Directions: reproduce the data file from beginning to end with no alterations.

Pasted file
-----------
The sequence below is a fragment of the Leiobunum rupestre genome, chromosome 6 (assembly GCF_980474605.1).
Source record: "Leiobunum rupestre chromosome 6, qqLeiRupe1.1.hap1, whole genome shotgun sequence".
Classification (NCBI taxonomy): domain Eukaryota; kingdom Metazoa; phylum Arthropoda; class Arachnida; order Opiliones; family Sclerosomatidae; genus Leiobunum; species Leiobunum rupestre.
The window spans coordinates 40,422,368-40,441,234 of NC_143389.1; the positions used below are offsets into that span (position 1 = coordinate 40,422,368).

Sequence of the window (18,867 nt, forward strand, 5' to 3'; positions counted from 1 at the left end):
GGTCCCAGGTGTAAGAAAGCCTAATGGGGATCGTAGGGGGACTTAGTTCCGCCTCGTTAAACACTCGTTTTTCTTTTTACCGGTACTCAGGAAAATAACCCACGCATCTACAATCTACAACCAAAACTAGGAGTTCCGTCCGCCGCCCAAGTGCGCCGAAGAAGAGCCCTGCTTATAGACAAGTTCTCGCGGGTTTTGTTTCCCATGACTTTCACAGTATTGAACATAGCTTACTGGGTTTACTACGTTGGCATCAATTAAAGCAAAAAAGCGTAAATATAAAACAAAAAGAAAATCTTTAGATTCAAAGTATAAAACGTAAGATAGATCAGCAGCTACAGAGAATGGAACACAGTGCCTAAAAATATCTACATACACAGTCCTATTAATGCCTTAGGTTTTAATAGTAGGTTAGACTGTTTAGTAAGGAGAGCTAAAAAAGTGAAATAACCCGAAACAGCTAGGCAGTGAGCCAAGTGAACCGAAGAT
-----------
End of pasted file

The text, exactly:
The sequence below is a fragment of the Leiobunum rupestre genome, chromosome 6 (assembly GCF_980474605.1).
Source record: "Leiobunum rupestre chromosome 6, qqLeiRupe1.1.hap1, whole genome shotgun sequence".
Classification (NCBI taxonomy): domain Eukaryota; kingdom Metazoa; phylum Arthropoda; class Arachnida; order Opiliones; family Sclerosomatidae; genus Leiobunum; species Leiobunum rupestre.
The window spans coordinates 40,422,368-40,441,234 of NC_143389.1; the positions used below are offsets into that span (position 1 = coordinate 40,422,368).

Sequence of the window (18,867 nt, forward strand, 5' to 3'; positions counted from 1 at the left end):
GGTCCCAGGTGTAAGAAAGCCTAATGGGGATCGTAGGGGGACTTAGTTCCGCCTCGTTAAACACTCGTTTTTCTTTTTACCGGTACTCAGGAAAATAACCCACGCATCTACAATCTACAACCAAAACTAGGAGTTCCGTCCGCCGCCCAAGTGCGCCGAAGAAGAGCCCTGCTTATAGACAAGTTCTCGCGGGTTTTGTTTCCCATGACTTTCACAGTATTGAACATAGCTTACTGGGTTTACTACGTTGGCATCAATTAAAGCAAAAAAGCGTAAATATAAAACAAAAAGAAAATCTTTAGATTCAAAGTATAAAACGTAAGATAGATCAGCAGCTACAGAGAATGGAACACAGTGCCTAAAAATATCTACATACACAGTCCTATTAATGCCTTAGGTTTTAATAGTAGGTTAGACTGTTTAGTAAGGAGAGCTAAAAAAGTGAAATAACCCGAAACAGCTAGGCAGTGAGCCAAGTGAACCGAAGAT